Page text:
South Korea warns of 'military action' to protect citizens

South Korea warns of 'military action' to protect citizens

South Korea warns of military action to protect citizens

South Korean Marines pass by K-55 self-propelled howitzers during an exercise against possible attacks by North Korea near the border village of Panmunjom in Paju, South Korea, Wednesday, April 3, 2013. AP Photo/Ahn Young-joon

South Korea's defence ministry said Wednesday it had contingency plans, including possible military action, to ensure the safety of its citizens working in a joint industrial zone in North Korea.

"We have prepared a contingency plan, including possible military action, in case of a serious situation," Defence Minister Kim Kwan-Jin told ruling party MPs in a meeting.

"We should try to prevent the situation from going to the worst," Kim added.

North Korea blocked South Korean access to the Seoul-funded Kaesong joint industrial zone on Wednesday, but said it would allow the 861 South Koreans currently there to leave.

As of 2:00 pm (0500 GMT) only nine had crossed back over the border into South Korea.

The South's Unification Ministry said many had voluntarily opted to stay in Kaesong to ensure the smooth operation of their companies there.

North Korea blocks access to key industrial zone

North Korea blocked South Korean entry to a key joint industrial zone Wednesday, matching its angry rhetoric with action as Washington condemned Pyongyang's "dangerous, reckless" behaviour.

Any move on the Seoul-funded Kaesong complex -- established in 2004 and a crucial source of hard currency for North Korea -- carries enormous significance and the potential to send tensions soaring.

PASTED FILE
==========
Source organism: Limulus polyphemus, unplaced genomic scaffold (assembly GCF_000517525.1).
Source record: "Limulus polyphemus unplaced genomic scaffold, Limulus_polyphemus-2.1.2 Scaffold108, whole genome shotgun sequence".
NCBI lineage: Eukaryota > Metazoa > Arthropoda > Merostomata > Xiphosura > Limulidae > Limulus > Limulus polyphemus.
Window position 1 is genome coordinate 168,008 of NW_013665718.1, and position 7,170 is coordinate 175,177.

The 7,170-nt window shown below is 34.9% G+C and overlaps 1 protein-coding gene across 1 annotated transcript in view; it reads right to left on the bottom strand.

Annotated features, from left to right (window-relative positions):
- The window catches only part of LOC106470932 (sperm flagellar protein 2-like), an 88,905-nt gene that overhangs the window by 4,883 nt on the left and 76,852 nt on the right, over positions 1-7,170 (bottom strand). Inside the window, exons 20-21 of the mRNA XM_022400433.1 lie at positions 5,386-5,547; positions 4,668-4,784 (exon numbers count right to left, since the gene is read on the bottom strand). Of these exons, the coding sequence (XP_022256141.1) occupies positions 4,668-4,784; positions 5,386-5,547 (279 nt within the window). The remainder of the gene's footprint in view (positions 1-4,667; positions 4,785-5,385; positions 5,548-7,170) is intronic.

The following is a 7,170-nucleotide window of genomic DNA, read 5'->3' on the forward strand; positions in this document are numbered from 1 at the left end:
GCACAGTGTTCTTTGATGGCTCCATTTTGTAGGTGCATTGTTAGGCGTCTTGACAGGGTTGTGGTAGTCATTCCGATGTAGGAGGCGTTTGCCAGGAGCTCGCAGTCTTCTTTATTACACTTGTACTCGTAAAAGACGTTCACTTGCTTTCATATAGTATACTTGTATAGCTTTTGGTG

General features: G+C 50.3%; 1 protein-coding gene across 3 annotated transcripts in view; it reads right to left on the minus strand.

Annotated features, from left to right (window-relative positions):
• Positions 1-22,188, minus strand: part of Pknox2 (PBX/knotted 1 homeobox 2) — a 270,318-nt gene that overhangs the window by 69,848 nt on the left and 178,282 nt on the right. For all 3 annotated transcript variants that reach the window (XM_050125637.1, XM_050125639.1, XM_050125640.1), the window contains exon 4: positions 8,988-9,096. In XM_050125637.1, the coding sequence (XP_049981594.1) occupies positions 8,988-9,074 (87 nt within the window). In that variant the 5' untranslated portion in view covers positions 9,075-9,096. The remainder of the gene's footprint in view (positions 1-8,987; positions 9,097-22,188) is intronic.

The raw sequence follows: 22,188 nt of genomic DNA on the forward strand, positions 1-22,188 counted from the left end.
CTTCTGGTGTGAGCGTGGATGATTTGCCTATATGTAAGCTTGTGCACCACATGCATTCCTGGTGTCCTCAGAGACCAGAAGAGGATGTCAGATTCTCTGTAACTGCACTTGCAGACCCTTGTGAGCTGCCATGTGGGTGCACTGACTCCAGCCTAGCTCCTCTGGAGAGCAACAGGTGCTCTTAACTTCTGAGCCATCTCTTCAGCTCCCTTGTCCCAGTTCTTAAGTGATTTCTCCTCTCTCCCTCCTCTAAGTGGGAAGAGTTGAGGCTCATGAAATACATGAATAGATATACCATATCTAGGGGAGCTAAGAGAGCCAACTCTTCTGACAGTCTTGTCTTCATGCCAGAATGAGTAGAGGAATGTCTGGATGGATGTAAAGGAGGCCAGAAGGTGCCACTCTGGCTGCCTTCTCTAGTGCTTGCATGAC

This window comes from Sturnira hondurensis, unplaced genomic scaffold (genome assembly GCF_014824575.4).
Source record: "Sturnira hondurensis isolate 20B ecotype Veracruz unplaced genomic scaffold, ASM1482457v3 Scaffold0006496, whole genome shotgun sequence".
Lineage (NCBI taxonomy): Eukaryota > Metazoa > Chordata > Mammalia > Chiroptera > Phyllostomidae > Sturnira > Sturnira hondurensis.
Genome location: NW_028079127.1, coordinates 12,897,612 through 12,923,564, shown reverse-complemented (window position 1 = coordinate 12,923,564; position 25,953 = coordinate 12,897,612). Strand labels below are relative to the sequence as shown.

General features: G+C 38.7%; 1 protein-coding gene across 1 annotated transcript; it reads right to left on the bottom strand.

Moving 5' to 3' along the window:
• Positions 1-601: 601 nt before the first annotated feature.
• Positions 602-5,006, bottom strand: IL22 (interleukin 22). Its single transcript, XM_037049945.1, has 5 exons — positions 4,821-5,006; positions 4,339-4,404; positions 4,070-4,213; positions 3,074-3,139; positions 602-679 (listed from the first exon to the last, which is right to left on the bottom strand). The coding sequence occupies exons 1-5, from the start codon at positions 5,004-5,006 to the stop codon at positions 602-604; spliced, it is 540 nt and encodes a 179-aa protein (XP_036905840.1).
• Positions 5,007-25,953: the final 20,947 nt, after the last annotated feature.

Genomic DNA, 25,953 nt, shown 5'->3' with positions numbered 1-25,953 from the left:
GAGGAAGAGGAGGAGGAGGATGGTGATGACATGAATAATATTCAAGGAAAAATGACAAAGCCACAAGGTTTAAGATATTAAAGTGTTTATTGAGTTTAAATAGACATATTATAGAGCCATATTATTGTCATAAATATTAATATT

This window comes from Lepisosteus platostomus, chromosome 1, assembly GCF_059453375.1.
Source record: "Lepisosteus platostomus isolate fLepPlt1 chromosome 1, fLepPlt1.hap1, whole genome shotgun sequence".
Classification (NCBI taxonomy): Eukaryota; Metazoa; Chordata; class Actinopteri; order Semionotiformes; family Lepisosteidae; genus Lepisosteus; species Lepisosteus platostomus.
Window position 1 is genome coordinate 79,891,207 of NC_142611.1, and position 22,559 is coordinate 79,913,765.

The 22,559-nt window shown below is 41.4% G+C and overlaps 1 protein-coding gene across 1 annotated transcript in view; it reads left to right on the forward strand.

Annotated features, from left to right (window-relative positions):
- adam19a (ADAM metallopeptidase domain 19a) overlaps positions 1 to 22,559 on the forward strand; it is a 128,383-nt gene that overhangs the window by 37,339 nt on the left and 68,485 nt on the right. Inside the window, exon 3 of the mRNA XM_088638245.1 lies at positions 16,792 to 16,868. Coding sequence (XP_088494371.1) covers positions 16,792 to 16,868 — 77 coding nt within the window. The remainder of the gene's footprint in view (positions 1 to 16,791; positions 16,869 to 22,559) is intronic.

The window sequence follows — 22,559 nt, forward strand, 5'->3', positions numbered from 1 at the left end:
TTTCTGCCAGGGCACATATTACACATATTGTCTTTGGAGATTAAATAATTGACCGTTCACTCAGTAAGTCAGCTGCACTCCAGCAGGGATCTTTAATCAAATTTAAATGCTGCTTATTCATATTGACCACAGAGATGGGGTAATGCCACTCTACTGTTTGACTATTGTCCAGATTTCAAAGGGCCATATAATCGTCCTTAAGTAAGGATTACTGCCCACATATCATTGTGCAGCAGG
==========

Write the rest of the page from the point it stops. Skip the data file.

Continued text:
Neither of the Koreas has allowed previous crises to significantly affect Kaesong, the only surviving example of inter-Korean cooperation and seen as a bellwether for the stability of the Korean peninsula.

Russia worried by 'explosive' North Korea situation

MOSCOW - Agence France-Presse

Russia today said it was worried by the "explosive" North Korea situation, saying even a simple human error could cause the crisis to spiral out of control.
"Russia has to be worried as we are talking about an explosive situation in the immediate vicinity of our Far East borders," Deputy Foreign Minister Igor Morgulov told the Interfax news agency. Mounting tensions have seen Pyongyang threaten missile and nuclear strikes against the United States and its ally South Korea in response to UN sanctions and joint military drills.
"In the current tense atmosphere, it would only need an elementary human error or technical problem for the situation to go out of control and plunge into a critical dive," Morgulov added.
Russia shares a short border with North Korea south of Vladivostok in its Far Eastern region but in the current crisis Moscow has steered clear of overt criticism of its neighbour.
"We urge all sides to refrain from any comments or actions which could further complicate the situation," said Morgulov.